You see them everywhere you go in India: buildings crumbling, their bricks and mortar moldering and turning to dust over the decades. Paint peels, debris accumulates, industrious plants creep surreptitiously along the gritty terrain until before you know it, a small forest occupies the ruins where Uncle Kumar’s tea shop once stood. But that’s urban decay. I like to call the process itself urban deterioration – the point at which the elements’ progress is visible, and still reversible, but steadily inching towards, for all intents and purposes, the end of a small bit of civilization.
It isn’t necessarily ugly. Once humans intervene, converting empty husks of abandoned buildings into impromptu landfills, it becomes an abomination – an immediate conflict between civilization and the world. As nature attempts to reclaim the unheeded structures, the irresponsible throw a metaphorical monkey wrench in the gears of time, loading up the convenient concrete receptacle with garbage, mostly of the oil-based persusasion. And as we all know, plastic does not decompose, unlike bricks and concrete.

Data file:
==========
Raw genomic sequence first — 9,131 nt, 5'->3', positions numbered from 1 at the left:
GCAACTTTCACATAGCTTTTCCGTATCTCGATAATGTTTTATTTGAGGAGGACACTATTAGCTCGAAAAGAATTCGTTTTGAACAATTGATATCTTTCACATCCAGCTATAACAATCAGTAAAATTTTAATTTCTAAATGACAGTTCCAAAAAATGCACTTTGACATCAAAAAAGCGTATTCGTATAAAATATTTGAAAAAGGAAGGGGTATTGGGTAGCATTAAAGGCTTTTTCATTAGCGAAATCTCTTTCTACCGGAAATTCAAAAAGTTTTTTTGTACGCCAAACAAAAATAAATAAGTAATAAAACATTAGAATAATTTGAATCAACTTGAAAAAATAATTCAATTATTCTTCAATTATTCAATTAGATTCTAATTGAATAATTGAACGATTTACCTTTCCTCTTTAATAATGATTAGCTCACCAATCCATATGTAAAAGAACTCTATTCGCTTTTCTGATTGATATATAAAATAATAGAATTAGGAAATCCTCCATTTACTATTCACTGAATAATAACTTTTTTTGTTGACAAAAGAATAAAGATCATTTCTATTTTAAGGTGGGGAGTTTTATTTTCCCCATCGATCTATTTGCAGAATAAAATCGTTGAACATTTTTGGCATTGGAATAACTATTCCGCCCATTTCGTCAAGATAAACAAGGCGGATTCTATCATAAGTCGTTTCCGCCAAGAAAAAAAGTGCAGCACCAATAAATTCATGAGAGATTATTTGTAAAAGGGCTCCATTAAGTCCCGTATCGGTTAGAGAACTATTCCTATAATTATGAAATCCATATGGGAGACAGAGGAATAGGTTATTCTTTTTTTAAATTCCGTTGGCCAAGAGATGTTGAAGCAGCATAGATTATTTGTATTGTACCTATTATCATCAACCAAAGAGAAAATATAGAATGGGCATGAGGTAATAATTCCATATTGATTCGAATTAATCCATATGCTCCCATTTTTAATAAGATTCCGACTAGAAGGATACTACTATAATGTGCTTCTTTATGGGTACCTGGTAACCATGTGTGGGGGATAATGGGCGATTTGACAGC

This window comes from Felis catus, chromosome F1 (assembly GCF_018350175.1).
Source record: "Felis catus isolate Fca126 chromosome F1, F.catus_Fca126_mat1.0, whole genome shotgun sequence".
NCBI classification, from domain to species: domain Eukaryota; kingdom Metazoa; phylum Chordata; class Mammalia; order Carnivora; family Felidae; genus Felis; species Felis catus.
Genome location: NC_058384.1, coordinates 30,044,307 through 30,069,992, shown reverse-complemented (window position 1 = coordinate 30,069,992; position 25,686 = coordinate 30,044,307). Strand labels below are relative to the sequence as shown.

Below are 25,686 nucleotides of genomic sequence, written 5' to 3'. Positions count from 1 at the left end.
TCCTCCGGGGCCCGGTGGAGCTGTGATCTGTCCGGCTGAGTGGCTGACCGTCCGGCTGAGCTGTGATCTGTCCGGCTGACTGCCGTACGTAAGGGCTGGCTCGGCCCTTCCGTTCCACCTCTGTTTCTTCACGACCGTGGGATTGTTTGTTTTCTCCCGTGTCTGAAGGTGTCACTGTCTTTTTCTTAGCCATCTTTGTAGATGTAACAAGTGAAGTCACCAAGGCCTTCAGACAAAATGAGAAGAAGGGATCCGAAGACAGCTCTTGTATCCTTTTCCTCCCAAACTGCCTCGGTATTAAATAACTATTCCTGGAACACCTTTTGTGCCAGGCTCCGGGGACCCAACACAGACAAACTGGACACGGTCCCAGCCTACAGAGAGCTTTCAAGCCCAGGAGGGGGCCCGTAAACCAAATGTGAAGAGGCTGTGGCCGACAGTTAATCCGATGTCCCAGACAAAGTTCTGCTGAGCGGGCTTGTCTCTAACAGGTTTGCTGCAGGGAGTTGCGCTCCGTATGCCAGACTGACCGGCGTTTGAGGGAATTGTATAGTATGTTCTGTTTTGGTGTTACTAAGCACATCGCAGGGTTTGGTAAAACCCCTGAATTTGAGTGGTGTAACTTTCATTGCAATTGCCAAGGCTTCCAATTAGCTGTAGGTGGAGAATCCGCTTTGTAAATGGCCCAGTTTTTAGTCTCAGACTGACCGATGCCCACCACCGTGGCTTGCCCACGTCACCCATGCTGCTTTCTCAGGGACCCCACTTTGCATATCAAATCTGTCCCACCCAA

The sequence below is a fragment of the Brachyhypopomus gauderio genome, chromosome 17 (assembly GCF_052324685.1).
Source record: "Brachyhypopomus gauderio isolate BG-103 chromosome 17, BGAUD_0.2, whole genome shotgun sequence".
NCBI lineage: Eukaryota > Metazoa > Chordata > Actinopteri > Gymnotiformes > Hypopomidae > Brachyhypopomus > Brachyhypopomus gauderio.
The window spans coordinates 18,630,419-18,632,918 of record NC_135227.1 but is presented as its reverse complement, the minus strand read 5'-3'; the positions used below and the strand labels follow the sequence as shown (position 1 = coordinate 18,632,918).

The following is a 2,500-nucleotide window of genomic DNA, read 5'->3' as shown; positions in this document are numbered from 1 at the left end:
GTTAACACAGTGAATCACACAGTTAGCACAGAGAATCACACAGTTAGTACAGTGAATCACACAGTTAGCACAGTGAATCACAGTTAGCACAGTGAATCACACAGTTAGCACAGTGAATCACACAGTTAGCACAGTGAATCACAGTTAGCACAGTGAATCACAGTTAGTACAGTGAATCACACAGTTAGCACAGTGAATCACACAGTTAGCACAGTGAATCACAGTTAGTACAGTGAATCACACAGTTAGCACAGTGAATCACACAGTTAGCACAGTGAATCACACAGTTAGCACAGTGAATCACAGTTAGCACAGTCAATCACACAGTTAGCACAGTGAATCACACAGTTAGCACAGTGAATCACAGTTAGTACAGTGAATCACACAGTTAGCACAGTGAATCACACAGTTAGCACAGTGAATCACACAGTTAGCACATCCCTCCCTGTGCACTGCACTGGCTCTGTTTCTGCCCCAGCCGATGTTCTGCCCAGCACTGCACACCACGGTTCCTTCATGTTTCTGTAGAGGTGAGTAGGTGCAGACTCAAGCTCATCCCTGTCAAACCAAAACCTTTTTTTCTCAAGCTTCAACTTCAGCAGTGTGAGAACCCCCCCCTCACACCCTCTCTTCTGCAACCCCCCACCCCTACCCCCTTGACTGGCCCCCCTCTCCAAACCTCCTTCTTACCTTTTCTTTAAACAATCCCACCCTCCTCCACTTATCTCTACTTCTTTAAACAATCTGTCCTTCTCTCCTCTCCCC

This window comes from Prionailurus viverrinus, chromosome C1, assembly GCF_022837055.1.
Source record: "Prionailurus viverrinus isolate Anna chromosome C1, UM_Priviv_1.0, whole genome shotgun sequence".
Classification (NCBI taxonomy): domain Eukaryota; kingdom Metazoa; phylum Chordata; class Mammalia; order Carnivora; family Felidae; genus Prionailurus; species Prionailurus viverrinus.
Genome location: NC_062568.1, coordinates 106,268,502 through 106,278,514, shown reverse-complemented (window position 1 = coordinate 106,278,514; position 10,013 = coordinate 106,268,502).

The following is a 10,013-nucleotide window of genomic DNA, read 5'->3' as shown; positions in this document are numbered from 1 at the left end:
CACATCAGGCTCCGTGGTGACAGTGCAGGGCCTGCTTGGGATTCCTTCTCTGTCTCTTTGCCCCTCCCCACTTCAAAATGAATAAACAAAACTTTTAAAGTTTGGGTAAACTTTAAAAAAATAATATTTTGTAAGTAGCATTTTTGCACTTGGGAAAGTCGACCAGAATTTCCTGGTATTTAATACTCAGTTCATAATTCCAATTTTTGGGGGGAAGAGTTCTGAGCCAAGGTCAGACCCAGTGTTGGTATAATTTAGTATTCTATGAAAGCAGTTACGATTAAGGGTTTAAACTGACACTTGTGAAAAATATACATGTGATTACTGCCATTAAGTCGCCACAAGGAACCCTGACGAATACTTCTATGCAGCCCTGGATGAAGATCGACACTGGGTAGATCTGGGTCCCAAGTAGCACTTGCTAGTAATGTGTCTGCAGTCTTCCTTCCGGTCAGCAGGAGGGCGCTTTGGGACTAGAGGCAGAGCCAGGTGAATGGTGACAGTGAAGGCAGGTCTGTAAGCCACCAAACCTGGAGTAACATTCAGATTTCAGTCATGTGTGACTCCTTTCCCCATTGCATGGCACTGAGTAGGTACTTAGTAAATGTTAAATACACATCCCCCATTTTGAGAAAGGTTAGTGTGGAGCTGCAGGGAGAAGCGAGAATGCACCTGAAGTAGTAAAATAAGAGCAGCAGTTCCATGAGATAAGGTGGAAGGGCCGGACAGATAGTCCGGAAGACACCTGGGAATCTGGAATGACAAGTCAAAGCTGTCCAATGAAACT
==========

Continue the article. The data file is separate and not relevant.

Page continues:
I can imagine a “before/after” shot of most buildings in Fort Kochi. Walking today, even through the nicer part of the historic town, several abandoned buildings demanded my attention as I meandered along the sidewalk. As I stared them down, I could almost see what they had looked like years ago; fresh paint, the laundry out drying on the balcony, and a happy family living within. Today, thousands of buildings slowly spiral into a beautiful mess.
An interesting project to demonstrate the beauty of time would be, unsurprisingly, a timelapse video. The elements’ progress is slow, but the product would be worth the wait; even a still photograph of paint peeling is beautiful, in its own way.